Wireless Networks Combine Wi-Fi & WiMax
By Rob Greenlee, Host / Founder WebTalkGuys
Recently I met with the economic development director
for a smaller city in south Seattle who expressed
a strong interest in building a huge city wide
Wi-Fi network. The reason stated to build this
free public wireless network is to enhance the
image of the city to new potential businesses
and high-income citizens.
This city is reinventing itself by doing a massive
model of its downtown business and retail core
so it can become more attractive as a retail and
employment core, thus attracting more retail dollars
and jobs to the local community.
Studies are showing that residents of small cities
would prefer to live, work and shop in their local
Smaller cities typically havent really had
strong employment bases or retail sectors. Most
smaller cities don't have larger shopping malls,
but larger cities that are snarled with congested
traffic have them. The thing that is starting
to hurt these giant malls is that they are often
congested with traffic and require driving a distance
from the smaller city residential communities.
People want to stay closer to home and don't want
to fight the congestion of people and traffic
to get to the large major malls. This is driving
up the demand for smaller city or community shopping
The other major impact will be the continued growth
of online commerce as we are seeing the retail
promise of the dot-com e-tailer boom times starting
to come true.
High-speed cable and wireless Internet has the
ultimate ability to make the world smaller and
more globally connected while at the same time
resulting in less of a real need to travel much
from our local home communities for work or family
This growing traffic congestion problem in and
around our major cities is starting to put pressure
on small residential cities to become more self-sufficient
with all needed shopping and lifestyle amenities
within walking distance. This is because people
are getting very tired of delays and congestion.
I believe high-speed Internet cable and broadband
wireless access is a big part of filling this
Another driving factor is a general growing feeling
that the world outside of our close communities
is dangerous to us because of the risk of terrorism,
deadly viruses and random violence.
I believe that all of these factors are playing
a large part in the growing importance of the
Internet and general community data networks.
The next major area of impact is the combination
of wireless Internet and wireless access to locally
based services and information that will cause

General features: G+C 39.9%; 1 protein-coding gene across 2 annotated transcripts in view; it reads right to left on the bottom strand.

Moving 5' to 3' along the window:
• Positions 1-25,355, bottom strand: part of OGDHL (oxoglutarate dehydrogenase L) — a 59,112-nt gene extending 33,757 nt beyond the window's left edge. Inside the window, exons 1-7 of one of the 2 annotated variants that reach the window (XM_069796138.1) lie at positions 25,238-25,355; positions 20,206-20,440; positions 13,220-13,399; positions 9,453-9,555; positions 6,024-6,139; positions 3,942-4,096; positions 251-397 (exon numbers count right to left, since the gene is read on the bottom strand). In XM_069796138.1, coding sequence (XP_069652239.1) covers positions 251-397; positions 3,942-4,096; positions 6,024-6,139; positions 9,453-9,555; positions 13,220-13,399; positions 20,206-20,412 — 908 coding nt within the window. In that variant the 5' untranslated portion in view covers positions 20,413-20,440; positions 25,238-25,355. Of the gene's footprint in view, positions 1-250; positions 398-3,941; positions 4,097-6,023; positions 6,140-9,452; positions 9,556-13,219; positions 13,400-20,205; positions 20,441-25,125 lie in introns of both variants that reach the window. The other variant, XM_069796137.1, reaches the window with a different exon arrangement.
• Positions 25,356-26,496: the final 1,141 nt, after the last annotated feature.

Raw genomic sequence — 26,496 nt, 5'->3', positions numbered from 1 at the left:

these community-based wireless networks to really
have a positive impact on our lives in our local
The other major area of interest by smaller cities
is the instant data connectivity to field services
like police, fire and city maintenance crews.
In a few years we will also see more Wi-Fi and
WiMax networks as these types of networks grow
in size and enable high-speed city wide wireless
connectivity to city-related content on what is
being called Community Wireless Networks (CWN)
or Metropolitan Area Networks (MAN). One of the
largest Community Wireless Networks is Seattle
Wireless. These networks are similar to the growing
number of underground municipal or city owned
fiber optic networks that cities are now building
all across the U.S.
The big difference between a fiber optic network
and a wireless network is speed of deployment
and cost. Low relative cost and economic development
are the key drivers for city-owned wireless networks.
Wi-Fi or the more expensive WiMax networks can
cover up to 30 miles for very low cost compared
to very expensive fiber networks. The community
Wi-Fi networks could be free, but the higher speed
WiMax community network would need to be a paid
network. WiMax subscribers within this 30 mile
range would possibly pay somewhere around $ 20
to $30 per month to the originating community
network for getting wireless broadband to mobile
devices and fixed receivers mounted on the tops
of building and homes. These fixed receivers would
then redistribute the broadband service via in
home Wi-Fi access points.
It is not a land grab anymore, but a grab for
wireless air space that will count the most in
just a few short years. Those cities that are
just starting to build fiber networks may be too
late to the game to compete.
About Source of Article
Rob Greenlee is Founder and co-host of the WebTalkGuys
Radio Show. WebTalkGuys, a Seattle-based talk
show featuring technology news and interviews.
It is broadcast on WebTalkGuys Radio, Sonic Box,
via Pocket PC at Mazingo Networks and the telephone
via the Mobile Broadcast Network. It's on the
radio in Seattle at KLAY 1180 AM and KVTI 90.9
FM. Past show and interviews are also webcast
via the Internet at http://www.webtalkguys.com/.
Greenlee is also a member of the The International
Academy of Digital Arts & Sciences.